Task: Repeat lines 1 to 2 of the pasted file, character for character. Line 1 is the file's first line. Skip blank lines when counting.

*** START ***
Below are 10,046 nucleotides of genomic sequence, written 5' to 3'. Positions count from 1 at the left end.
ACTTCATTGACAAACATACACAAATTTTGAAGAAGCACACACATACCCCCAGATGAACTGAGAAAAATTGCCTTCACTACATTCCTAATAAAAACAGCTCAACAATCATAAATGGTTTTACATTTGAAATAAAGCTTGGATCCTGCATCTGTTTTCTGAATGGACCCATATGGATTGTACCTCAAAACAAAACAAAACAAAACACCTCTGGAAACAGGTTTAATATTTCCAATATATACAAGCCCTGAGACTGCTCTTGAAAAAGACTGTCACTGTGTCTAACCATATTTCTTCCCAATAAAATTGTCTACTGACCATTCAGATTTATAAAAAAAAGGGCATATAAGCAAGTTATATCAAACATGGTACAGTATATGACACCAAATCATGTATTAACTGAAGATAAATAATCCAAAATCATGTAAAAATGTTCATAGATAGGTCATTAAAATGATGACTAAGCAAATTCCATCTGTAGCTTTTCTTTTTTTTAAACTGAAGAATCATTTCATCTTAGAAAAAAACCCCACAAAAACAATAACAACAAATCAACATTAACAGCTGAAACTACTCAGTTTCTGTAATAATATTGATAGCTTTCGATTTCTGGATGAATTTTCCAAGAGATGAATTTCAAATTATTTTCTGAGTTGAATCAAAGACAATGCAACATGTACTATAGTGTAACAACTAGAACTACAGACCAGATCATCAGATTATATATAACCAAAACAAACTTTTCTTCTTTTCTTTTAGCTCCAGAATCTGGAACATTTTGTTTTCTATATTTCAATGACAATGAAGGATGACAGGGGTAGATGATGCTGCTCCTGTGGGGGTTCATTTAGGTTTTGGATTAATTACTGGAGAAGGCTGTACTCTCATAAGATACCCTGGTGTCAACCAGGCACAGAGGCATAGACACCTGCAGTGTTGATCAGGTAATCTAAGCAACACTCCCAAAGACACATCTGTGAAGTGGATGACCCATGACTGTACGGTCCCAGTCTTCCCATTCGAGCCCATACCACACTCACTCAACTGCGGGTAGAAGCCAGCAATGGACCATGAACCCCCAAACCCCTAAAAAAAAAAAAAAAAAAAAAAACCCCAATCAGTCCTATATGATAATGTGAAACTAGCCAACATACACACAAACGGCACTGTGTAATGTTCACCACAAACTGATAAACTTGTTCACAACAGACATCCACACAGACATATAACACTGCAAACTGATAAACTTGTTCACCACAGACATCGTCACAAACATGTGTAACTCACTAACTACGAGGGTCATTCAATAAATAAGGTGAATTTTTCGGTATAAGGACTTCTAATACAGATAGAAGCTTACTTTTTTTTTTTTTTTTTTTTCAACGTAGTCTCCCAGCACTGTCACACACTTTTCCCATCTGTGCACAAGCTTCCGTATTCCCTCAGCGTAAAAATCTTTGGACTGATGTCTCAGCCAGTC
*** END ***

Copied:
Below are 10,046 nucleotides of genomic sequence, written 5' to 3'. Positions count from 1 at the left end.
ACTTCATTGACAAACATACACAAATTTTGAAGAAGCACACACATACCCCCAGATGAACTGAGAAAAATTGCCTTCACTACATTCCTAATAAAAACAGCTCAACAATCATAAATGGTTTTACATTTGAAATAAAGCTTGGATCCTGCATCTGTTTTCTGAATGGACCCATATGGATTGTACCTCAAAACAAAACAAAACAAAACACCTCTGGAAACAGGTTTAATATTTCCAATATATACAAGCCCTGAGACTGCTCTTGAAAAAGACTGTCACTGTGTCTAACCATATTTCTTCCCAATAAAATTGTCTACTGACCATTCAGATTTATAAAAAAAAGGGCATATAAGCAAGTTATATCAAACATGGTACAGTATATGACACCAAATCATGTATTAACTGAAGATAAATAATCCAAAATCATGTAAAAATGTTCATAGATAGGTCATTAAAATGATGACTAAGCAAATTCCATCTGTAGCTTTTCTTTTTTTTAAACTGAAGAATCATTTCATCTTAGAAAAAAACCCCACAAAAACAATAACAACAAATCAACATTAACAGCTGAAACTACTCAGTTTCTGTAATAATATTGATAGCTTTCGATTTCTGGATGAATTTTCCAAGAGATGAATTTCAAATTATTTTCTGAGTTGAATCAAAGACAATGCAACATGTACTATAGTGTAACAACTAGAACTACAGACCAGATCATCAGATTATATATAACCAAAACAAACTTTTCTTCTTTTCTTTTAGCTCCAGAATCTGGAACATTTTGTTTTCTATATTTCAATGACAATGAAGGATGACAGGGGTAGATGATGCTGCTCCTGTGGGGGTTCATTTAGGTTTTGGATTAATTACTGGAGAAGGCTGTACTCTCATAAGATACCCTGGTGTCAACCAGGCACAGAGGCATAGACACCTGCAGTGTTGATCAGGTAATCTAAGCAACACTCCCAAAGACACATCTGTGAAGTGGATGACCCATGACTGTACGGTCCCAGTCTTCCCATTCGAGCCCATACCACACTCACTCAACTGCGGGTAGAAGCCAGCAATGGACCATGAACCCCCAAACCCCTAAAAAAAAAAAAAAAAAAAAAAACCCCAATCAGTCCTATATGATAATGTGAAACTAGCCAACATACACACAAACGGCACTGTGTAATGTTCACCACAAACTGATAAACTTGTTCACAACAGACATCCACACAGACATATAACACTGCAAACTGATAAACTTGTTCACCACAGACATCGTCACAAACATGTGTAACTCACTAACTACGAGGGTCATTCAATAAATAAGGTGAATTTTTCGGTATAAGGACTTCTAATACAGATAGAAGCTTACTTTTTTTTTTTTTTTTTTTTCAACGTAGTCTCCCAGCACTGTCACACACTTTTCCCATCTGTGCACAAGCTTCCGTATTCCCTCAGCGTAAAAATCTTTGGACTGATGTCTCAGCCAGTC